Many youths who could benefit from the DACA program are not taking advantage of an immigration opportunity.
"Individuals visit our website immigrationhelp.org, fill out the application, and then our team creates the necessary documents and reviews them," said Fernando Urbina, member of ImmigrationHelp.org
Urbina is studying political science and immigration at Harvard University and is one of several members of the ImmigrationHelp.org organization, and thanks to donations, he has been able to assist DACA recipients.
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"What inspired me was that I remember that my mother went through a long immigration process, and that is what made me get involved in an immigration area," said Urbina.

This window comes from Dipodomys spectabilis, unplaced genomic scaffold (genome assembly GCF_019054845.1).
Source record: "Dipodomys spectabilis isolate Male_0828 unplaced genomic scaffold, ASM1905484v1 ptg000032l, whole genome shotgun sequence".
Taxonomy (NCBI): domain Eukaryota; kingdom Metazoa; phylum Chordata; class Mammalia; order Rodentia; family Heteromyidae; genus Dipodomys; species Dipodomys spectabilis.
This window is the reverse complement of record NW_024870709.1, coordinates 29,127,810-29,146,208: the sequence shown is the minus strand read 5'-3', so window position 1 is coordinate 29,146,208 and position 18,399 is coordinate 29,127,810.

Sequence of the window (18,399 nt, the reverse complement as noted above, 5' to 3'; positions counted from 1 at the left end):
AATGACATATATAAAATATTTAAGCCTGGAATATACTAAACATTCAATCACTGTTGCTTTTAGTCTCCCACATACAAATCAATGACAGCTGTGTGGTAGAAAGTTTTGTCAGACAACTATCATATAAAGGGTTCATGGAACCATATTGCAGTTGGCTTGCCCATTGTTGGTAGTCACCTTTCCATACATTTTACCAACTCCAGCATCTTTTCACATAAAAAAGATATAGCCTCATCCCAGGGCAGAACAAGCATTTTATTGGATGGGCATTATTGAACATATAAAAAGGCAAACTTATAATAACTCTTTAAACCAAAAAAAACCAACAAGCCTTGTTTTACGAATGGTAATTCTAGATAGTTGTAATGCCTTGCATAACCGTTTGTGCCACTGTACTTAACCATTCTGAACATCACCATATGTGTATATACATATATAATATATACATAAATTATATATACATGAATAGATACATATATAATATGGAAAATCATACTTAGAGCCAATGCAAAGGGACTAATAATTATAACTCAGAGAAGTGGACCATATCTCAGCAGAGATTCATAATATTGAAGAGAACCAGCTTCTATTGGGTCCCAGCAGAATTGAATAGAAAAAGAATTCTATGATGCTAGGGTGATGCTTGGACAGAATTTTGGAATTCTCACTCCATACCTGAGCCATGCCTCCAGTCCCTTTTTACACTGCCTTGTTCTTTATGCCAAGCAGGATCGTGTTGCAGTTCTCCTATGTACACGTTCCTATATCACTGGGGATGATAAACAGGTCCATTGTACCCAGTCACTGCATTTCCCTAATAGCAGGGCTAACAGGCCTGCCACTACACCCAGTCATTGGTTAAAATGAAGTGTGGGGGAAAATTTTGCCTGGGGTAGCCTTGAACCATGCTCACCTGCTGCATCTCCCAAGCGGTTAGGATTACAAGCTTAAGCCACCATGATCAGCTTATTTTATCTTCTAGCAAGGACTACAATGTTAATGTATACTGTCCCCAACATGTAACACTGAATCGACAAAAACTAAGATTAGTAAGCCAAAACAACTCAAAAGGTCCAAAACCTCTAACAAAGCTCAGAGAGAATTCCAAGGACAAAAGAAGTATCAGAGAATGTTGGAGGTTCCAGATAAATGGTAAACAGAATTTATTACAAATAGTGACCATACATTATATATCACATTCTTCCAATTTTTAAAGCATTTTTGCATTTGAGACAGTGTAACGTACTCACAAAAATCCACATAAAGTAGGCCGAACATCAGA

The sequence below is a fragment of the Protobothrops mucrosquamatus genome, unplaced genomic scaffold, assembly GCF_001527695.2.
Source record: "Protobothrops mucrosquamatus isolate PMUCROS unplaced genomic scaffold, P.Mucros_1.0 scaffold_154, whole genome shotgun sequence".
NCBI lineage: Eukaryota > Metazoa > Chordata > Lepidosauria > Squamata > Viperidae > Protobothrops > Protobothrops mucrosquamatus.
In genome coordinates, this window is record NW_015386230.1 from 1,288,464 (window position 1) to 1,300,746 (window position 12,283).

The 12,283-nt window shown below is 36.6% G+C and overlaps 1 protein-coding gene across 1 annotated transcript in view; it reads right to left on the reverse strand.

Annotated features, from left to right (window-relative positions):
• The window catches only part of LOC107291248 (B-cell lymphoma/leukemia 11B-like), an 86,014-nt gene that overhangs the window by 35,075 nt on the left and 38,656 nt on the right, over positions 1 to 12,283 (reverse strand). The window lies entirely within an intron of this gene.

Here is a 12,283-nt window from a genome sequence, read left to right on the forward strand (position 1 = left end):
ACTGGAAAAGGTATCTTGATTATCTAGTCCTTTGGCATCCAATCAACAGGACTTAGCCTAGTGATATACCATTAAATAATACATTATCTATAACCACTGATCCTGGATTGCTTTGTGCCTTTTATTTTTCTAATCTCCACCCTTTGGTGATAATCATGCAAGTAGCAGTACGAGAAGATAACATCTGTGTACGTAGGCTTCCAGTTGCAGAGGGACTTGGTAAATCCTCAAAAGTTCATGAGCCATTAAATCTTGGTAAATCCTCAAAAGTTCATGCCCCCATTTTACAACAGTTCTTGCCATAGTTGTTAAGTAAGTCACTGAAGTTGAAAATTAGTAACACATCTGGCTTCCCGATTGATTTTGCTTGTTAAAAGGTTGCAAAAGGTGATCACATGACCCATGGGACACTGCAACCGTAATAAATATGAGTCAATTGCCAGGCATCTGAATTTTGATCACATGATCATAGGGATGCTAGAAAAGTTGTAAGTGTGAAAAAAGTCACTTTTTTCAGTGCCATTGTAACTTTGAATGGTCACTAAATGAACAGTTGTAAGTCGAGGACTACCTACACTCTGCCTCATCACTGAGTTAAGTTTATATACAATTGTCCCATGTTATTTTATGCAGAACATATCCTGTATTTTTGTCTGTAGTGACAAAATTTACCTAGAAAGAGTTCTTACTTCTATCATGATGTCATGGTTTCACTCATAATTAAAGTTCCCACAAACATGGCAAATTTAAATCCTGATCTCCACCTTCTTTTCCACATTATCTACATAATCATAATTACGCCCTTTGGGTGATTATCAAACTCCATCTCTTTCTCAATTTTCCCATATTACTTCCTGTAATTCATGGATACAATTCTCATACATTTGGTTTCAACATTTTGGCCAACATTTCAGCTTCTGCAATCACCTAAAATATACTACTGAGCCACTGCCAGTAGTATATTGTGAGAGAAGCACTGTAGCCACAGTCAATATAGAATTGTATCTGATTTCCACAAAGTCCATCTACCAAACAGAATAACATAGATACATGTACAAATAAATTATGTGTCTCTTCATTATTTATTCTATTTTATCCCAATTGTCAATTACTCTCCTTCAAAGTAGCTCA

The help comes just when, according to a study of university professionals, undocumented young people face a greater risk of suffering from depression and financial problems.
“We got 2,700 students to respond to the survey, and that's a lot for all UC campuses,” said Jennifer Najera, a professor at the University of California Riverside.
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Professor Najera was one of the authors of the "Advancing Equity" study of the California University system, under the UC Promise initiative.
The study noted that up to 28% of undocumented participants reported a significant clinical depression.
Among U.S. citizens with undocumented parents, the percentage rose to 30.
"Having citizenship did not protect against stress," added Urbina.
One of the also worrying factors is that 61% of undocumented participants reported food insecurity.
"What we have found, and it is good, is that young people in general are more involved in the civic and political life of the country," concluded the professor.